Hepatitis B 2004
*Rate per 100,000 population based on the U.S. Census Bureau’s population data as of July 1, 2004
Hepatitis B is a serious viral disease of the liver transmitted by direct contact, including sexual contact, with blood or body fluids that contain the virus. Transmission can also occur from an infected mother to her infant in utero or at birth. The hepatitis B incidence rate for Indiana in 2004 was 1.28 acute cases per 100,000 population.
A comprehensive strategy was developed and implemented in the 1990s to eliminate hepatitis B in the United States. The strategy includes the following: screening all pregnant women for hepatitis B infection with the provision of postexposure prophylaxis to infants born to infected women; routine vaccination of all infants and children <19 years; and targeted vaccination of individuals at increased risk of hepatitis B including health care workers, dialysis patients, household contacts and sex partners of persons with chronic hepatitis B infection, recipients of certain blood products, persons with a recent history of having multiple sex partners or a sexually transmitted disease, men who have sex with men, and injecting drug users.
In 2004, there were 80 reported cases of acute hepatitis B in Indiana: 60 percent exhibited jaundice and 26 percent were hospitalized. No cases resulted in death.
Figure 1 shows reported cases of hepatitis B for the five-year period 2000-2004. In 2004, there was a 12 percent increase in reported cases of acute hepatitis B compared to 2003. Although there were cases throughout the year in 2004, the highest number of cases occurred during the late summer and winter months (Figure 2).
Cases of acute hepatitis B infection varied with age. Figure 3 shows incidence rates of acute hepatitis B cases per 100,000 population by age group. Nationally, higher rates of hepatitis B disease continue among adults, particularly males 25-38 years of age and persons with identified risk factors (i.e., injection drug users, men who have sex with men, and persons with multiple sex partners).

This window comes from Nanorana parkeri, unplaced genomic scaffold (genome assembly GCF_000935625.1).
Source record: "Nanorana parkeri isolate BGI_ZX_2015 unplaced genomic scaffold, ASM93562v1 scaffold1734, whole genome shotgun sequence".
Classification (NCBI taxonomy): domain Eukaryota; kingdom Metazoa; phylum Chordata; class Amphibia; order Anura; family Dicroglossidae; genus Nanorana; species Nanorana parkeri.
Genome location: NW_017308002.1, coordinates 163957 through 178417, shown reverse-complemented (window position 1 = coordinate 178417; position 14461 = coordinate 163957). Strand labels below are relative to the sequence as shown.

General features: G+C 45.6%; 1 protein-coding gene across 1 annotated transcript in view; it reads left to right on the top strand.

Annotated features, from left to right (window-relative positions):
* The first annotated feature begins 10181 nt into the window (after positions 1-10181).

In 2004, 79 persons with acute hepatitis B were interviewed about risk factors for contracting the disease. Not all of those interviewed responded to each question asked. Table 2 highlights identified risk factors for 2004 Indiana cases. Nationally, the proportion of heterosexuals reporting multiple sex partners and self-identified men who have sex with men has increased in the past decade.
In 2004, 22 Indiana counties reported cases of acute hepatitis B. The incidence rates were highest among the following counties reporting five or more cases: Porter (4.5), Vanderburgh (4.0), and St. Joseph (3.0) (Figure 4).
Indiana law requires the reporting of both acute and chronic hepatitis B infections during pregnancy and perinatally exposed infants. In 2004, 125 Indiana women were reported as having infectious hepatitis B during pregnancy. Identifying these women during pregnancy facilitates appropriate medical treatment for infants.
You can learn more about hepatitis B by visiting the following Web site: